¶ 7. Ronald argues that the chancellor erred in failing to support the court's order with findings of fact and conclusions of law as dictated under the Ferguson factors. Ferguson v. Ferguson, 639 So.2d 921, 928 (Miss.1994). The chancellor is not required to address each and every factor. Weathersby v. Weathersby, 693 So.2d 1348, 1354 (Miss.1997). Only those factors applicable to the division of marital property must be considered. Id. In Ferguson, the court instructed chancellors to support their orders with findings of fact and conclusions of law in order for their decisions to be reviewed on appeal. MacDonald v. MacDonald, 698 So.2d 1079(¶ 17) (Miss.1997).
¶ 8. After reviewing the chancellor's eight page order, this Court finds that the chancellor did address the Ferguson factors applicable to the marital property at issue. He considered the contribution of each party toward the accumulation of marital property in addition to the degree to which each spouse spent their marital assets. He also eliminated the need for periodic support through his division of the property. We cannot find that the chancellor failed to support his order with findings of fact and conclusions of law. He set forth the division of property and the reasoning behind each division. Therefore, this assignment of error is without merit.
II. WHETHER THE CHANCELLOR ERRED IN FAILING TO CONSIDER RONALD'S CONTRIBUTION TO THE PURCHASE AND RENOVATIONS OF THE MARITAL HOME FROM THE SALE OF HIS PREMARITAL HOME.
¶ 9. Ronald argues that the chancellor failed to consider the fact that he used the proceeds from the sale of his premarital home to purchase their marital home. For the first three years of marriage, Ronald and Pamela lived in a home owned by Ronald that he had purchased prior to the marriage. Ronald sold his home, placing the proceeds of the sale into a Certificate of Deposit. In October 1996, they purchased a new home by borrowing $25,000. Ronald testified that he invested approximately $20,000 from the sale of his previous home to renovate the new marital home.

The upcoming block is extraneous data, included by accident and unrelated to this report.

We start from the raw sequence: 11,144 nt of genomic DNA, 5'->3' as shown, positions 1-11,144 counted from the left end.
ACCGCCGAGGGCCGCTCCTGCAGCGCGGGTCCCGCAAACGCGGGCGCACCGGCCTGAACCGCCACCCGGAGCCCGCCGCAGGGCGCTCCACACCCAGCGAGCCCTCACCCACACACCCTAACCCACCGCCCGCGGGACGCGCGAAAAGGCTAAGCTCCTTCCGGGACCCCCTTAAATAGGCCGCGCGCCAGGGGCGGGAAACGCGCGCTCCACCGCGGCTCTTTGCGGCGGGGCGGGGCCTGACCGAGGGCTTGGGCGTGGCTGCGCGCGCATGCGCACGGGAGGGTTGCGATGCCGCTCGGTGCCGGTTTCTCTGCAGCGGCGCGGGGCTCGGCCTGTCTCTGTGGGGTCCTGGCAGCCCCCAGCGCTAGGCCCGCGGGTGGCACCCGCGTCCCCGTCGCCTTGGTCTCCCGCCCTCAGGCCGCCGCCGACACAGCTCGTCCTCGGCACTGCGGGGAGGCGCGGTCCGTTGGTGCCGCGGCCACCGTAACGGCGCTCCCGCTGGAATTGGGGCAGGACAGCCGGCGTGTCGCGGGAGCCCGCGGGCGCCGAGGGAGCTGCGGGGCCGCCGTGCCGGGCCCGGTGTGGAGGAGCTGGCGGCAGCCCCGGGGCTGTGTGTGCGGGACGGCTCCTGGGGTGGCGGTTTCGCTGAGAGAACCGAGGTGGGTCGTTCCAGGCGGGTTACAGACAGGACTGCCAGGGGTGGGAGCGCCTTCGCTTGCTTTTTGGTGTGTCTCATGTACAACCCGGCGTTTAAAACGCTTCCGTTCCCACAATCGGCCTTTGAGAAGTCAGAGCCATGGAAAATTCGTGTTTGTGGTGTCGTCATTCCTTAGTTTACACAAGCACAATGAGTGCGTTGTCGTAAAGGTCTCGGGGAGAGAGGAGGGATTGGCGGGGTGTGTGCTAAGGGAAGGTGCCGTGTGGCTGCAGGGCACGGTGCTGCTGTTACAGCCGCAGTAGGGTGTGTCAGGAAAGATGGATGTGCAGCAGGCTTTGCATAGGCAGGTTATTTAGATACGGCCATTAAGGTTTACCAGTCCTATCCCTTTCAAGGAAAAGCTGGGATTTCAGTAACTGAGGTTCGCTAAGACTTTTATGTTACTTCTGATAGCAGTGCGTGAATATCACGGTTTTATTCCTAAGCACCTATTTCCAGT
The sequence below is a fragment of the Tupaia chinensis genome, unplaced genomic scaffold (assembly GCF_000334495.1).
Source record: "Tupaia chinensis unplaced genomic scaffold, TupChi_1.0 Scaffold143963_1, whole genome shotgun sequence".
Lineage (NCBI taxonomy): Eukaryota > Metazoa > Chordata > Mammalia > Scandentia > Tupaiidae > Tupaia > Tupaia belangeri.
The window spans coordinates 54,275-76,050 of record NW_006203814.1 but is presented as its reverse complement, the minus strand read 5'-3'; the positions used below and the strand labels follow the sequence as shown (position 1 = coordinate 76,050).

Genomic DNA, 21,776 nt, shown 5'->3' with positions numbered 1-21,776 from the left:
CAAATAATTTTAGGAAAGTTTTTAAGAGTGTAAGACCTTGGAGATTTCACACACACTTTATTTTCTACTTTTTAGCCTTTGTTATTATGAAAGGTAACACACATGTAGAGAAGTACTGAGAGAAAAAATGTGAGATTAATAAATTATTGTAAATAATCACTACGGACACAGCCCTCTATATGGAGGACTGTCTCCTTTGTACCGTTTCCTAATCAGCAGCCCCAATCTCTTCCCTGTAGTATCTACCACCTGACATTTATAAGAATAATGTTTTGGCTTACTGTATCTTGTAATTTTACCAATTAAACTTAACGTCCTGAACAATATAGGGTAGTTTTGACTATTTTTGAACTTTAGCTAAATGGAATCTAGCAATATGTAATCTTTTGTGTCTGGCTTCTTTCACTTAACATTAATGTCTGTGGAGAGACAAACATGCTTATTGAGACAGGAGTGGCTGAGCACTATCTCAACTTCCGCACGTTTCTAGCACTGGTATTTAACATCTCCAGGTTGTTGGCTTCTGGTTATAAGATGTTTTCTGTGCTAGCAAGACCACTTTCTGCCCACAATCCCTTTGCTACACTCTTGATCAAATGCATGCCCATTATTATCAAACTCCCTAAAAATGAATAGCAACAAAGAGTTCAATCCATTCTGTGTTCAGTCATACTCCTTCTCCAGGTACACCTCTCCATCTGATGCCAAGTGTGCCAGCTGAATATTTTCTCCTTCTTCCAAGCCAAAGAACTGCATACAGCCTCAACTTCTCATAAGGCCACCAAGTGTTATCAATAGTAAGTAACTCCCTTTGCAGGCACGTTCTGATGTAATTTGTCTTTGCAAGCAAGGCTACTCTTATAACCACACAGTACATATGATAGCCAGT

¶ 10. He later cashed in the Certificate of Deposit to pay off the $25,000 note on the home. However, they took a second loan against the home for $25,000. Ronald used this money to pay off various vehicles. In addition, he sold other marital property, including a boat, truck and four-wheeler and kept the proceeds of these sales.
¶ 11. The chancellor awarded Pamela the right to purchase Ronald's interest in the marital home or to sell the home. In either event, the chancellor ordered Ronald to be responsible for the remaining indebtedness on the marital home. He then found that because Ronald would be responsible for the indebtedness, the chancellor would not award any alimony to Pamela. In addition, the chancellor stated that Ronald had recouped his initial $25,000 investment in the home when he used the proceeds from the second loan on the home and kept the proceeds from the sale of the various marital assets.
¶ 12. Under the holding in Ferguson, the chancellor may consider the economic contributions in determining the division of marital property. Ferguson, 639 So.2d at 928. However, he may also consider the degree to which a spouse expended marital assets. Id. Also, the chancellor may consider a possible division of the property that would eliminate the necessity of periodic support payments. Id. Here, the chancellor considered each of these factors including their earning capacity. Therefore, we cannot find that the chancellor abused his discretion in determining the allocation of the marital home and the remaining balance due on the indebtedness owed against the home.
III. WHETHER THE CHANCELLOR ERRED IN AWARDING PAMELA ONE HALF INTEREST IN THE TIMBER LAND TITLED SOLELY IN THE NAME OF RONALD.